A. The Committee of Ministers and the Parliamentary Assembly of the Council of Europe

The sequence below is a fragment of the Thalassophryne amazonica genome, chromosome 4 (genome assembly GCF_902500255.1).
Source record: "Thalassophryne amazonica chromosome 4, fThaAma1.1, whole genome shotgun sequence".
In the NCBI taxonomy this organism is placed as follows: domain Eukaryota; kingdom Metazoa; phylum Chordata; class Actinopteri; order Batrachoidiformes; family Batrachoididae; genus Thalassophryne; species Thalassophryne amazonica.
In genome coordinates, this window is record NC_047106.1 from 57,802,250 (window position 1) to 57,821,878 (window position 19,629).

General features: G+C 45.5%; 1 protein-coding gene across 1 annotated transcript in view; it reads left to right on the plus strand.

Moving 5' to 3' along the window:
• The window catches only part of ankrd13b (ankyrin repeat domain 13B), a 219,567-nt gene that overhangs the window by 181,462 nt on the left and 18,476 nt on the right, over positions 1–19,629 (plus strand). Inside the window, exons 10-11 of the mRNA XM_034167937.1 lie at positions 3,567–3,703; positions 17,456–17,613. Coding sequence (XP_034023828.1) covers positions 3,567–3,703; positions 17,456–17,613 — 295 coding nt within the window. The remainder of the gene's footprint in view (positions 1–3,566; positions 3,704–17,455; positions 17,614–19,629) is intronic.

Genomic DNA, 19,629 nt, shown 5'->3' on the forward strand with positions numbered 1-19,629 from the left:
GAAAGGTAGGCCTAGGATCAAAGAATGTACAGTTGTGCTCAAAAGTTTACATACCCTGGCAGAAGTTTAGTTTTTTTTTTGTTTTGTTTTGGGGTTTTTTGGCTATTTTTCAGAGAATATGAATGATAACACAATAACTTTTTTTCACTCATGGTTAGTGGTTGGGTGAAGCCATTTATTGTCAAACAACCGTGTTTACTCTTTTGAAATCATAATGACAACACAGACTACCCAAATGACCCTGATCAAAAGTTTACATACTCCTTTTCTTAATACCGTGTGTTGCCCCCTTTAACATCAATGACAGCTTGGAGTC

The Committee of Ministers may suspend or expel a State from the Council for violating Council of Europe standards (Article 8 Statute), which it has never done, whereas the specific issue of penalties, or (internal) sanctions, that the Assembly can apply to parliamentarians is governed by its Rules of Procedure (Article 28(a) Statute). Expulsion or suspension by the Committee of Ministers of a State which seriously violates the Council’s norms is a politically complex exercise which necessitates a two-thirds majority of representatives casting a vote and a majority of representatives entitled to sit on the Committee. In so far as the Assembly is concerned, suspension of the right to representation therein is governed by its Rules of Procedure, which is a modus operandi distinct from that of the Committee of Ministers’ statutory right to suspend or expel a State from the Council of Europe (although its Resolution (51)30 obliges it to consult the Assembly first). The Assembly’s procedure has evolved and solidified unopposed over a period of well over 50 years, and can be seen as a well-established self-regulating parliamentary variant, recourse to which the Assembly can have independently of the statutory powers vested in the Committee of Ministers.